Protracted febrile myalgia syndrome is an extension of the inflammation associated with FMF or a rare form of vasculitis that is an FMF-specific manifestation characterized by severe paralyzing myalgia and high fever with normal CK levels but elevated CRP and ESR.[1,2] Another noteworthy feature of PFMS is that the signs and symptoms dramatically respond to corticosteroids.[1-3] These findings contribute significantly to the diagnosis of this syndrome, but a genetic analysis is still required to confirm the diagnosis. In addition to the clinical and laboratory features, our patient fulfilled other criteria with the presence of the MEFV mutation and his dramatic response to the corticosteroid treatment, both of which led to the diagnosis of PFMS and FMF.

Because PFMS may recur even with the colchicine prophylaxis,[3] it is important to recognize the environmental triggers that cause this syndrome in order to prevent its occurrence. It is known that various MEFV mutations are associated with PFMS, but the specific mechanisms that precipitate this syndrome are unclear. Unlike previous reports in which most patients had a homozygous M694V mutation,[4,5] our patient was heterozygous for the V726A mutation. Additionally, our patient was also different from some of the previously published cases[3,6] involving PFMS in terms of the possible environmental triggers. While long-duration travel and hyperthermal balneotherapy are the most likely causes of PFMS in our patient, diabetic ketoacidosis[6] and streptococcal infections[3] have been suggested in other cases. It is also possible that some factors might result in a change in the proinflammatory cytokine level, and these could also bring about the attacks.[7]

In a study by Karadağ et al.[8] that investigated the potential causes of FMF attacks, they found a relationship between the MEFV mutations and the triggering factors in which the M694V allele was associated with starvation while the V726A allele was associated with long-duration travel.[8] Similarly, our patient had traveled for a long period of time, and the V726A mutation was identified in his MEFV gene. However, in our review of the literature, we could not find any study that specifically focused on the potential triggering mechanisms of PFMS.

In our patient, the syndrome began about 16 hours after hyperthermal balneotherapy; hence, it is logical to conclude that this type of therapy might be a risk factor for PFMS. Because healthy heterozygotes for MEFV mutations have higher than normal acute-phase reactant levels, and many FMF patients continue to have subclinical inflammation during attack-free periods.[9] Thus, the effect of the hyperthermal balneotherapy on our patient might have been increased due to his existing chronic inflammation. Furthermore, PFMS had already been considered to be an extension of FMF inflammation by Bircan and Usluer[2]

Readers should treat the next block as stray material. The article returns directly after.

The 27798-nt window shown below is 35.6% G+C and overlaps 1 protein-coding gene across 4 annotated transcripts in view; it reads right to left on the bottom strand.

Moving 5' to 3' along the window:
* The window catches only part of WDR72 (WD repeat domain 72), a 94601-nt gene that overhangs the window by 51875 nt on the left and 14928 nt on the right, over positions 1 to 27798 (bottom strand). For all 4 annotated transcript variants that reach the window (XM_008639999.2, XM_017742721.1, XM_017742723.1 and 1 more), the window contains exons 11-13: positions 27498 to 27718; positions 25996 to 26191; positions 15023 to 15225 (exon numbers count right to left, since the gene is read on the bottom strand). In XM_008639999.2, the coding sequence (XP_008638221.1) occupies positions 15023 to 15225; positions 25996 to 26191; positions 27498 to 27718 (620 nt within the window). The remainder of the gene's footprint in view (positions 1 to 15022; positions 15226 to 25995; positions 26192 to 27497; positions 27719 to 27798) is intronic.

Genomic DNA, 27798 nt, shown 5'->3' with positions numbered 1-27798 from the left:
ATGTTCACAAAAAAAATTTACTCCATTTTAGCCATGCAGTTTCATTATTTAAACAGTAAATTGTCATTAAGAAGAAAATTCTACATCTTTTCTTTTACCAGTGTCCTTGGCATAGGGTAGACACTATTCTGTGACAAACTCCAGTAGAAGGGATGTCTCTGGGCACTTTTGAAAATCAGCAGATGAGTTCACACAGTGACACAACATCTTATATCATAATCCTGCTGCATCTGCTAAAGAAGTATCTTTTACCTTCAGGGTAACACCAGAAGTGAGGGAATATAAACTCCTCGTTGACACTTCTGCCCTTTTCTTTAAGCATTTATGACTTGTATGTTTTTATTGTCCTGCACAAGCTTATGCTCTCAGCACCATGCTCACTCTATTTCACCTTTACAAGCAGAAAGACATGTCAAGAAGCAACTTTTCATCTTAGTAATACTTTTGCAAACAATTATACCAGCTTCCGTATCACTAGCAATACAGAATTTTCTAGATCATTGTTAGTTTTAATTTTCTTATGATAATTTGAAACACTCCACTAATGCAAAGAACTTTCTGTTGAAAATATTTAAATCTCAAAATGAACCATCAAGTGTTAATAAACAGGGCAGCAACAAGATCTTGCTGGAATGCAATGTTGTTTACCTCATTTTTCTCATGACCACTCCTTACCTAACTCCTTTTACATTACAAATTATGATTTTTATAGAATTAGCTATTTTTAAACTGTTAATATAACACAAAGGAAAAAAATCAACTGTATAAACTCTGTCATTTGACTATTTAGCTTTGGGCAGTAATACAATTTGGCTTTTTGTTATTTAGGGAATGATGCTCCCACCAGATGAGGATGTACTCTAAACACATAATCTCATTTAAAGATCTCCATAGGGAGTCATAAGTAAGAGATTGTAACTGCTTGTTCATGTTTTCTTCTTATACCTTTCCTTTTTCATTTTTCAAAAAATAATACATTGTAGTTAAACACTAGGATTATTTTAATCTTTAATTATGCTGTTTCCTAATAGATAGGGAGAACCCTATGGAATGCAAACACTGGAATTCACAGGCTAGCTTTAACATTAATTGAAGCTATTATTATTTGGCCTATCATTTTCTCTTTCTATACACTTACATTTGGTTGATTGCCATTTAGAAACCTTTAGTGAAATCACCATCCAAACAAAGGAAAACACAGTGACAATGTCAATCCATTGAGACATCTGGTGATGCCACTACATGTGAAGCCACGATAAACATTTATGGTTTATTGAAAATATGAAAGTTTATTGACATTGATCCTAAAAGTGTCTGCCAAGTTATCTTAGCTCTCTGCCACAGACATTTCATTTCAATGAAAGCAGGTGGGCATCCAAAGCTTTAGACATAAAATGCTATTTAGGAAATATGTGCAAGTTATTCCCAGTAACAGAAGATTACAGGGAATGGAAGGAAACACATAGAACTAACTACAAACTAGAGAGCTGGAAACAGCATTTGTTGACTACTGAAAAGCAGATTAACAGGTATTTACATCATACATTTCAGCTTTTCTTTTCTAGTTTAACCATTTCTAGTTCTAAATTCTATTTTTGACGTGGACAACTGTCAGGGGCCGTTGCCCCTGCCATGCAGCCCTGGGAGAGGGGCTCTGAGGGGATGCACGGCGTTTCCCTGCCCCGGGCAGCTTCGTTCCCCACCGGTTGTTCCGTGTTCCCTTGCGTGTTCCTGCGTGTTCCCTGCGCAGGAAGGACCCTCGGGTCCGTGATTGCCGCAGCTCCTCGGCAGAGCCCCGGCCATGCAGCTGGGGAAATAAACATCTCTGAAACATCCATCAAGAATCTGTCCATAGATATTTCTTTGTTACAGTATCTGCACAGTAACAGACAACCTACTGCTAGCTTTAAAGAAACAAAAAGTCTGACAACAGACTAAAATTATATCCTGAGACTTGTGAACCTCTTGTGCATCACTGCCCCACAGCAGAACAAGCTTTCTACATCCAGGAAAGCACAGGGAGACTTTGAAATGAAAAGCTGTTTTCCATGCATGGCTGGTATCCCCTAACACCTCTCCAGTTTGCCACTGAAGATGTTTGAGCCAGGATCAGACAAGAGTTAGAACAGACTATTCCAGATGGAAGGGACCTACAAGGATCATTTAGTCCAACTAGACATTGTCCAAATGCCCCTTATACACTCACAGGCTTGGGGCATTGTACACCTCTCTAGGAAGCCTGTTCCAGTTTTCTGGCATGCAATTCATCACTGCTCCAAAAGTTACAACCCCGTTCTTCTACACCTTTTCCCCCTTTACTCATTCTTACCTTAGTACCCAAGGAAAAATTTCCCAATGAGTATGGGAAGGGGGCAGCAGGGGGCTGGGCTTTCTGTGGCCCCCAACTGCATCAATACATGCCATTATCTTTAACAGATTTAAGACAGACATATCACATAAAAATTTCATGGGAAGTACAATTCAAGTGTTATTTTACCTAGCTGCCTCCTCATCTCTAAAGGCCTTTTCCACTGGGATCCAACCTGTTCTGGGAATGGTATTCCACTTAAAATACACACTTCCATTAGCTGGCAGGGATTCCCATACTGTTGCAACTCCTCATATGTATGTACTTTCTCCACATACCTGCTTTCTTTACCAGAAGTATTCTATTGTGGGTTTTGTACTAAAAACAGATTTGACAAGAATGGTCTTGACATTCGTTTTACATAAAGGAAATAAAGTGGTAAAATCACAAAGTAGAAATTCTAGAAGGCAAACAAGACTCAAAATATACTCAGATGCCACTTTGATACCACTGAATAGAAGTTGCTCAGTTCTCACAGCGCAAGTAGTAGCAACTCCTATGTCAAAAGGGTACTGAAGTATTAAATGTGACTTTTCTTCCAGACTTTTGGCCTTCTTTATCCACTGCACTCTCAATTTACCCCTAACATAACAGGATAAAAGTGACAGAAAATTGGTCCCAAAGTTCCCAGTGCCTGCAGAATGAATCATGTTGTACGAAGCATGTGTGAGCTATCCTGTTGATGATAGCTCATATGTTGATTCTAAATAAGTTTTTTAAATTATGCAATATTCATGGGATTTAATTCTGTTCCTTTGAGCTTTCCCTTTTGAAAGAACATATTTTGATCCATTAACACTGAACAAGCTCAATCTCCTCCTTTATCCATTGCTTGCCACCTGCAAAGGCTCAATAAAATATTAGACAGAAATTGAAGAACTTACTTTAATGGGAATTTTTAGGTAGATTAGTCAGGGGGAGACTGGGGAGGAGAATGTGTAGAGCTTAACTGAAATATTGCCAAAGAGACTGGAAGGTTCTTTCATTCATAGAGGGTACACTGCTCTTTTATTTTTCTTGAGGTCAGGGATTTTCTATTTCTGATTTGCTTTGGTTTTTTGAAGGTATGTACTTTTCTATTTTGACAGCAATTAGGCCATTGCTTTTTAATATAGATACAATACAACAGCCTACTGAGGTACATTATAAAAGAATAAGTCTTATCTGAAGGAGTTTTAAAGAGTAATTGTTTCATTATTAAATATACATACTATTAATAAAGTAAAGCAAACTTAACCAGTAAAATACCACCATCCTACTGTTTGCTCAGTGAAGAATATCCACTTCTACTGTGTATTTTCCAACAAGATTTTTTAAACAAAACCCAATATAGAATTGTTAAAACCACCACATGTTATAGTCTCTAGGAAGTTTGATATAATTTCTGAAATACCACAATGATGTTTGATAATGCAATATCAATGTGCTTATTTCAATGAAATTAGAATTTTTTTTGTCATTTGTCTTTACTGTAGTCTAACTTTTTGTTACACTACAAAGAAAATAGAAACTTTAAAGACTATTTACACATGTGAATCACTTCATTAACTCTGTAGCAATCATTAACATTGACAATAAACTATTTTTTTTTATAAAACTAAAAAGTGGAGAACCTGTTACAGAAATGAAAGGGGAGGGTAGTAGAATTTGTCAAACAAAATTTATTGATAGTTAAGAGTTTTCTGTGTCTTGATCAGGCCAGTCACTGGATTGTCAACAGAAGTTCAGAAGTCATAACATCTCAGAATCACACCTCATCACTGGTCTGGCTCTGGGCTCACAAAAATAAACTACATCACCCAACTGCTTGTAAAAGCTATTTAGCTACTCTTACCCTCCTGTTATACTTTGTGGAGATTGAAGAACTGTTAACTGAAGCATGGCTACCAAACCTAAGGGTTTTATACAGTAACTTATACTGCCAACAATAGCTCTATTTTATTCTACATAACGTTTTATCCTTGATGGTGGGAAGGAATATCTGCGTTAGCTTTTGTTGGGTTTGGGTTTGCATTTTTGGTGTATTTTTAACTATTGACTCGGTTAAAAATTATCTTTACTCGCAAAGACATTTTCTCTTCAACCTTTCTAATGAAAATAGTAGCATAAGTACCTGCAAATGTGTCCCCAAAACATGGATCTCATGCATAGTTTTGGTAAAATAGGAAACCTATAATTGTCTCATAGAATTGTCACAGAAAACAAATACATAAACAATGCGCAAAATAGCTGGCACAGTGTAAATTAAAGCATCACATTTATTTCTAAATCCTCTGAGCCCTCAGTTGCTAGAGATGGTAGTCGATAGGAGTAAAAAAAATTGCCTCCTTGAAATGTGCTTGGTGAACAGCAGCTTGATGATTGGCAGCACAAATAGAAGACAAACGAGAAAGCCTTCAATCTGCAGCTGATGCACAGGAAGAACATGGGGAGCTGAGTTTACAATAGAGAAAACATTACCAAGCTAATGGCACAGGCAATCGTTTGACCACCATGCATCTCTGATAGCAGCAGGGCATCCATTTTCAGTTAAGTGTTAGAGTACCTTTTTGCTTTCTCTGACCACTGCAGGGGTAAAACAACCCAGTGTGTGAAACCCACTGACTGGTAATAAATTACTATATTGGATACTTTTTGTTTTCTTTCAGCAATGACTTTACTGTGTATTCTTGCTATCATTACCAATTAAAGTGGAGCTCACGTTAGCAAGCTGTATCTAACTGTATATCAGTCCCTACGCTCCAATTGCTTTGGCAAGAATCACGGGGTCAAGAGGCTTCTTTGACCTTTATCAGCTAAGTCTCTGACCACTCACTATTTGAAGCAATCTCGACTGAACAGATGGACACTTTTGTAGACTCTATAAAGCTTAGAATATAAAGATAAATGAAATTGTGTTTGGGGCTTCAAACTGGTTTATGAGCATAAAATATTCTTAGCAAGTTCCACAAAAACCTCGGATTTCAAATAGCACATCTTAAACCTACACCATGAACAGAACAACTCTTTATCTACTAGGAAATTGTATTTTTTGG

Familial Mediterranean fever attacks that coexist with thermal crisis, a side effect of balneotherapy, should be considered as a differential diagnosis. The clinical picture associated with thermal crisis can include local or general symptoms such as anorexia, sleep disturbances, irritability, hot and cold intolerance, changes in libido, limb paresthesia, muscle tone changes, tremors, and dermographism.[10] However, none of these symptoms was evident in our patient.

In conclusion, depending on the different MEFV mutations, the triggering factors may be different in FMF. As was the case with our patient, long-duration travel and hyperthermal balneotherapy are possible environmental triggers for PFMS patients with the V726A mutation.

Declaration of conflicting interests
The authors declared no conflicts of interest with respect to the authorship and/or publication of this article.

The authors received no financial support for the research and/or authorship of this article.


  1. Gokçe I, Demirkaya E, Gok F. Protracted febrile myalgia in a child as the presenting sign of familial Mediterranean fever: case report and review of the literature. Balkan Med J 2011;28:222-3.
  2. Bircan Z, Usluer H. Protracted febrile myalgia mimicking polyarteritis nodosa. J Clin Rheumatol 2008;14:222-5.
  3. Soylu A, Kasap B, Türkmen M, Saylam GS, Kavukçu S. Febrile myalgia syndrome in familial Mediterranean fever. J Clin Rheumatol 2006;12:93-6.
  4. Kaplan E, Mukamel M, Barash J, Brik R, Padeh S, Berkun Y, et al. Protracted febrile myalgia in children and young adults with familial Mediterranean fever: analysis of 15 patients and suggested criteria for working diagnosis. Clin Exp Rheumatol 2007;25:S114-7.
  5. Sidi G, Shinar Y, Livneh A, Langevitz P, Pras M, Pras E. Protracted febrile myalgia of familial Mediterranean fever. Mutation analysis and clinical correlations. Scand J Rheumatol 2000;29:174-6.
  6. Demir K, Carman KB, Kasap B. Concurrent protracted febrile myalgia syndrome in a child with diabetic ketoacidosis. Pediatr Diabetes 2012;13:510-3.
  7. Solak Y, Atalay H, Polat I, Bıyık Z, Gaipov A, Kucuk A, et al. A Case of Familial Mediterranean Fever After Renal Transplantation: From Phenotype II to I. Turk J Rheumatol 2012;27:140-3.
  8. Karadag O, Tufan A, Yazisiz V, Ureten K, Yilmaz S, Cinar M, et al. The factors considered as trigger for the attacks in patients with familial Mediterranean fever. Rheumatol Int 2013;33:893-7.
  9. Alpayci M, Bozan N, Erdem S, Gunes M, Erden M. The possible underlying pathophysiological mechanisms for development of multiple sclerosis in familial Mediterranean fever. Med Hypotheses 2012;78:717-20.
  10. Karatas M. Balneotherapy. In: Oguz H, Dursun E, Dursun N, editors. Medical rehabilitation. 2nd ed. İstanbul: Nobel Kitapevi; 2004. s. 355-62.